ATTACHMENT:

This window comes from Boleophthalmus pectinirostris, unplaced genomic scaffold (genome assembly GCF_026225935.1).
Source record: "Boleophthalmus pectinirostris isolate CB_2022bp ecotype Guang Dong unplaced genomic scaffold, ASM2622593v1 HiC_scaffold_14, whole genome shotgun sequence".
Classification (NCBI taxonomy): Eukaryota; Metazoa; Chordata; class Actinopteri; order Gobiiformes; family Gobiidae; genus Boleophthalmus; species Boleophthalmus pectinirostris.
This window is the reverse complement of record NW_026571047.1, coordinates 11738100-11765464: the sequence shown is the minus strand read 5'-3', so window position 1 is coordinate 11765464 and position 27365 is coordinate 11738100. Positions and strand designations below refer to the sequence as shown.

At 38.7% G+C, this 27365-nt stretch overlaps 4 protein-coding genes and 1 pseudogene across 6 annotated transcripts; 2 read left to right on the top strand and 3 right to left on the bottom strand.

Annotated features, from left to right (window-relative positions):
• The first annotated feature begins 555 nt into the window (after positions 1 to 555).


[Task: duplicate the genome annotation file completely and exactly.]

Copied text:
This window comes from Boleophthalmus pectinirostris, unplaced genomic scaffold (genome assembly GCF_026225935.1).
Source record: "Boleophthalmus pectinirostris isolate CB_2022bp ecotype Guang Dong unplaced genomic scaffold, ASM2622593v1 HiC_scaffold_14, whole genome shotgun sequence".
Classification (NCBI taxonomy): Eukaryota; Metazoa; Chordata; class Actinopteri; order Gobiiformes; family Gobiidae; genus Boleophthalmus; species Boleophthalmus pectinirostris.
This window is the reverse complement of record NW_026571047.1, coordinates 11738100-11765464: the sequence shown is the minus strand read 5'-3', so window position 1 is coordinate 11765464 and position 27365 is coordinate 11738100. Positions and strand designations below refer to the sequence as shown.

At 38.7% G+C, this 27365-nt stretch overlaps 4 protein-coding genes and 1 pseudogene across 6 annotated transcripts; 2 read left to right on the top strand and 3 right to left on the bottom strand.

Annotated features, from left to right (window-relative positions):
• The first annotated feature begins 555 nt into the window (after positions 1 to 555).